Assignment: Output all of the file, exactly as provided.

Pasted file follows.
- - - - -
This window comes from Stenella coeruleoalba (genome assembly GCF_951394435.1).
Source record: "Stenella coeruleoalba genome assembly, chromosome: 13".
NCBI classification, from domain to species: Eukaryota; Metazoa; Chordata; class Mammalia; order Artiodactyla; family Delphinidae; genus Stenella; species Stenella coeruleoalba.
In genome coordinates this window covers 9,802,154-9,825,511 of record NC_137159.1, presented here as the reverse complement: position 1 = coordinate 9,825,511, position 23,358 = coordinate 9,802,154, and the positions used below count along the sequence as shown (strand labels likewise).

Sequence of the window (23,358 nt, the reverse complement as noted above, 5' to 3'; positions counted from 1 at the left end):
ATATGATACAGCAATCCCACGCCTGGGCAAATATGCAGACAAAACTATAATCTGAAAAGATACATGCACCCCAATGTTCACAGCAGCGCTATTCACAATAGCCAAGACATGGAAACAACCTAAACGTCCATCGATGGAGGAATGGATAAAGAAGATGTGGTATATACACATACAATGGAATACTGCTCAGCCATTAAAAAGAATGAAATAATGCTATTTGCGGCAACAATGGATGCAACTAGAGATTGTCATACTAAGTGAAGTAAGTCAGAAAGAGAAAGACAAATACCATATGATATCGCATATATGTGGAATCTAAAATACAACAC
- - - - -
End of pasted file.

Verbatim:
This window comes from Stenella coeruleoalba (genome assembly GCF_951394435.1).
Source record: "Stenella coeruleoalba genome assembly, chromosome: 13".
NCBI classification, from domain to species: Eukaryota; Metazoa; Chordata; class Mammalia; order Artiodactyla; family Delphinidae; genus Stenella; species Stenella coeruleoalba.
In genome coordinates this window covers 9,802,154-9,825,511 of record NC_137159.1, presented here as the reverse complement: position 1 = coordinate 9,825,511, position 23,358 = coordinate 9,802,154, and the positions used below count along the sequence as shown (strand labels likewise).

Sequence of the window (23,358 nt, the reverse complement as noted above, 5' to 3'; positions counted from 1 at the left end):
ATATGATACAGCAATCCCACGCCTGGGCAAATATGCAGACAAAACTATAATCTGAAAAGATACATGCACCCCAATGTTCACAGCAGCGCTATTCACAATAGCCAAGACATGGAAACAACCTAAACGTCCATCGATGGAGGAATGGATAAAGAAGATGTGGTATATACACATACAATGGAATACTGCTCAGCCATTAAAAAGAATGAAATAATGCTATTTGCGGCAACAATGGATGCAACTAGAGATTGTCATACTAAGTGAAGTAAGTCAGAAAGAGAAAGACAAATACCATATGATATCGCATATATGTGGAATCTAAAATACAACAC